A sinus tract may be encountered in patients with periprosthetic joint infection (PJI) and constitutes a major criterion for diagnosis. The aim of this study is to identify associated factors for the presence of sinus tract and outcome of 2-stage exchange arthroplasty in these patients.

Methods

We retrospectively reviewed all patients with PJI following hip and knee arthroplasty from 2000 to 2017. Of them, 161 patients with a sinus tract had a minimum follow-up of 1 year following 2-stage exchange arthroplasty. These patients were matched 1:2 with those without sinus tract by using propensity score matching. Treatment success was assessed using the modified Delphi criteria. A multiple logistic regression analysis was performed to determine the effect of sinus tract on the outcome and associated factors for the presence of sinus tract.

Results

Factors significantly associated with sinus tract included smoking (odds ratio [OR] = 1.83), hypothyroidism (OR = 1.62), hypoalbuminemia (OR = 1.52), hip joint involvement (OR = 1.43), and prior revision surgery (OR = 1.37). Patients with sinus tract had a significantly higher rate of failure compared to those without sinus tract (OR = 2.94).

Conclusion

This study demonstrates that the presence of sinus tract in patients with PJI adversely affects the outcome of treatment of these patients. The presence of sinus tract may be a proxy for other issues such as poor periarticular soft tissue, the poor nutritional status of the host, and multiple prior operations. These findings need to be borne in mind when treating patients with PJI and a concomitant sinus tract.

FULL TEXT

https://www.arthroplastyjournal.org/article/S0883-5403(19)30196-2/fulltext

PDF

https://www.arthroplastyjournal.org/article/S0883-5403(19)30196-2/pdf

August 30, 2019 at 4:08 pm

Clinical Klebsiella pneumoniae Isolate with Three Carbapenem Resistance Genes Associated with Urology Procedures – King County, Washington, 2018.

MMWR Morb Mortal Wkly Rep. 2019 Aug 2;68(30):667-668.

Vannice K, Benoliel E, Kauber K, Brostrom-Smith C, Montgomery P, Kay M, Walters M, Tran M, D’Angeli M, Duchin J.

PDF

https://www.ncbi.nlm.nih.gov/pmc/articles/PMC6677168/pdf/mm6830a4.pdf

August 29, 2019 at 6:12 pm

Fever and Erythema are Specific Findings in Detecting Infection Following Total Knee Arthroplasty.

J Bone Jt Infect. March 16, 2019 V.4 B.2 P.92-98. doi: 10.7150/jbji.30088. eCollection 2019.

Shohat N1,2, Goswami K1, Tan TL1, Henstenburg B1, Makar G1, Rondon AJ1, Parvizi J1.

1 The Rothman Institute at Thomas Jefferson University, Philadelphia, PA 19107.

2 Sackler Faculty of Medicine, Tel Aviv University, Ramat Aviv, Israel.

Abstract

Current diagnostic modalities are based almost exclusively on laboratory findings and the role of clinical presentation remains unknown. The purpose of this study was to examine the diagnostic value of clinical presentation in detecting periprosthetic joint infection (PJI). This study evaluated 279 patients undergoing revision surgery for failed total knee arthroplasty (TKA) between 2001-2016. Patients were classified as undergoing septic revisions based on major MSIS criteria. Aseptic revisions were defined as cases of single stage revision that did not have suspected PJI, fulfill MSIS criteria, or subsequently fail within one year of follow-up. Clinical presentation included pain, fever, presence of joint effusion or erythema, and reduced range of motion. Serum and synovial laboratory markers were also evaluated. The diagnostic value of each test was assessed and a Fagan’s nomogram was constructed. A subset of MSIS-negative patients was used to demonstrate the value of various clinical presentations in detecting PJI. Post-test probability for infection was calculated taking into account clinical presentation together with serum and synovial markers. Our results show that fever and erythema are the most important signs for diagnosing PJI with a positive likelihood ratio (LR) of 10.78 and 8.08, respectively. Effusion had a LR of 2.42. Pain and reduced ROM were not as strongly correlated with PJI diagnosis; LR was 1.02 and 1.51. Of the 35 MSIS-negative patients treated for PJI, 33 had a post-test probability of infection greater than 90% when taking clinical presentation into account. Clinical presentation should be used to guide which future diagnostic tests should be ordered and in the interpretation of their results. Our results indicate that pain, fever, presence of joint effusion or erythema, and reduced range of motion should prompt further workup for infection. We propose a nomogram that may be used in interoperating their individual weight together with laboratory findings. Fever and erythema are highly specific findings in patients with PJI and future studies should assess whether they may be added as minor criteria to current definitions for infection.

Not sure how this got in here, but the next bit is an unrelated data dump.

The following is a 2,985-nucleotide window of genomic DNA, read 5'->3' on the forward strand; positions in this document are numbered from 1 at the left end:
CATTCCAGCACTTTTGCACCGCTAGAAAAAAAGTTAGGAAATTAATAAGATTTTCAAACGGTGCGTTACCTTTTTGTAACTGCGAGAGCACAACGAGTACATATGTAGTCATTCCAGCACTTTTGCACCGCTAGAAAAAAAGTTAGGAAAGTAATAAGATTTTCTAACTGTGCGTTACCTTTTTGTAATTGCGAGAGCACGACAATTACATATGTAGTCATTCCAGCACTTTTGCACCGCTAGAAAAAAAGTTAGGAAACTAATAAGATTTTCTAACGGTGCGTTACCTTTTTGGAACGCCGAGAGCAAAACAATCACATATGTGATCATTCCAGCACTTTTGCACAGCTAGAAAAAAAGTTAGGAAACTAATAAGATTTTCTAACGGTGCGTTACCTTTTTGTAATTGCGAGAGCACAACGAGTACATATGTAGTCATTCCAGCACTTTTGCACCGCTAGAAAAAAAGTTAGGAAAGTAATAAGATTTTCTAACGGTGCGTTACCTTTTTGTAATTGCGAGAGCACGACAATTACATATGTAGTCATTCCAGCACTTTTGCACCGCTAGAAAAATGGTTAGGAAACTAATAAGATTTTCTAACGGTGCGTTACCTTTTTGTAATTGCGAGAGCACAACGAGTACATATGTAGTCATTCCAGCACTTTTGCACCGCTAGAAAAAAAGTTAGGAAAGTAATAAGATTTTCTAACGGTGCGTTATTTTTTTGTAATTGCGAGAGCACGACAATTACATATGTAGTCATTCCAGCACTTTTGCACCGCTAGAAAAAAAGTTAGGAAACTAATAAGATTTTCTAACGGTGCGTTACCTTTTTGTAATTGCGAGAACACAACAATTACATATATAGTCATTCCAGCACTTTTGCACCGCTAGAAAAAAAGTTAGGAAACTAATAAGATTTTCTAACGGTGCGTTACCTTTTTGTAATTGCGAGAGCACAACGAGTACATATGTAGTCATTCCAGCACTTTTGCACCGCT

PDF

https://www.ncbi.nlm.nih.gov/pmc/articles/PMC6470654/pdf/jbjiv04p0092.pdf

August 28, 2019 at 3:52 pm